The first time I went on a silent meditation retreat, a few years back, I was terrified that the experience might prove impossible to endure.
The last time I went, the other week, I faced a different problem: I was pretty sure it would be deeply enjoyable and refreshing.
You might be wondering why that counts as a problem. Here's why. It was on the evening of Day One, watching the sun sink below the horizon, savouring the stillness in the air, that a thought first occurred: "Damn it, only a few more days of this and it'll be time to leave."
According to a cheesy old saying, there are two ways to be unhappy. One is not getting what you want. The other is getting it. The trouble with happiness is that the prospect of it ending makes you sad.
I was in a good location to be entertaining such thoughts, since this insight is most commonly attributed to Buddhism and meditation can help.
But the same point crops up in multiple traditions: there's more to "wanting" than meets the eye. You think the solution to wanting something is to obtain that thing, whereupon you'll feel satisfied. But it rarely works out that way.
Either the thing fails to live up to your expectations or, alternatively, it does and then you're desperate not to lose it. Worse, what you're really sometimes craving isn't the thing itself, but novelty - and by definition, you can't keep obtaining that from the same person or possession.
In a recent essay , Getting What We Want Isn't What We Really Want, blogger David Cain recalled the bittersweet experience of buying new CDs as a teenager: "Every glorious listen came with a faint streak of dread because I knew I was only sucking the magic out of it with each play."
Clearly, the problem here isn't really with the specific things you want, but don't yet have. Rather, it's something to do with the phenomenon of wanting itself.
Recent work by the neuroscientists Jaak Panksepp and Robert Sapolsky suggests that the brain's reward mechanisms are designed to give us squirts of dopamine not when we get what we want, but when we pursue it.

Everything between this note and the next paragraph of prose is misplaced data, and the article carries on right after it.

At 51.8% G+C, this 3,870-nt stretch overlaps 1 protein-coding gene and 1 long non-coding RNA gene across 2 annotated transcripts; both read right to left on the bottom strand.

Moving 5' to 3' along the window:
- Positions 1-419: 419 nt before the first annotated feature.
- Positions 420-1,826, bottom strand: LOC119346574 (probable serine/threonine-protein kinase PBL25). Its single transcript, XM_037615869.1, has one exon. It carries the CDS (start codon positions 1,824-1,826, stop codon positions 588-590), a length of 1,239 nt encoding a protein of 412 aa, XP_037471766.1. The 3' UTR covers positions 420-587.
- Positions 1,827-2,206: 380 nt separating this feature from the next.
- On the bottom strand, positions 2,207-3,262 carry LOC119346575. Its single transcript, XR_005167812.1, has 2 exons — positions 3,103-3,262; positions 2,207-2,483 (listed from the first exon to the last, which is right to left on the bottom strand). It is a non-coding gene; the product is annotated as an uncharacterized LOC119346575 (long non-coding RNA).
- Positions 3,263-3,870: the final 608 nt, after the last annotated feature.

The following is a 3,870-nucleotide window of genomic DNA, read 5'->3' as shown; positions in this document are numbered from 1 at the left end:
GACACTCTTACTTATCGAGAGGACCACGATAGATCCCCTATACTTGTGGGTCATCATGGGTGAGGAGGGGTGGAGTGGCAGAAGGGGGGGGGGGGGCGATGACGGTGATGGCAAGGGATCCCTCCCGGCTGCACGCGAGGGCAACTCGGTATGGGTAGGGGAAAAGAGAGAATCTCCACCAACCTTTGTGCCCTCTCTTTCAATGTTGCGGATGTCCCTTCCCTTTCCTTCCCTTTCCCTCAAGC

We're chemically rewarded for maintaining a state of unfulfilment. From an evolutionary angle, this isn't a shock: constant restlessness is a better recipe for propagating your genes than contentment. And consumerism exacerbates the situation: the biggest profits come not from fully satisfying your customers, but from making sure they never stop seeking.
According to some hardcore Buddhists, the answer is to transcend desires entirely. A more immediately practical option is simply to keep in mind that wants can be misleading.
It always seems as if it's the next delicious meal, career choice or relationship that will finally deliver, as Cain puts it, "the experience of ease and unfettered enjoyment" they falsely promise. In fact, there's far more ease to be had "by understanding our wants, rather than scrambling to relieve them". What you really want is to get proficient at questioning your wants.
A version of this article appeared in the print edition of The Sunday Times on June 19, 2016, with the headline 'Can't always get what you want? Don't worry'. Print Edition | Subscribe
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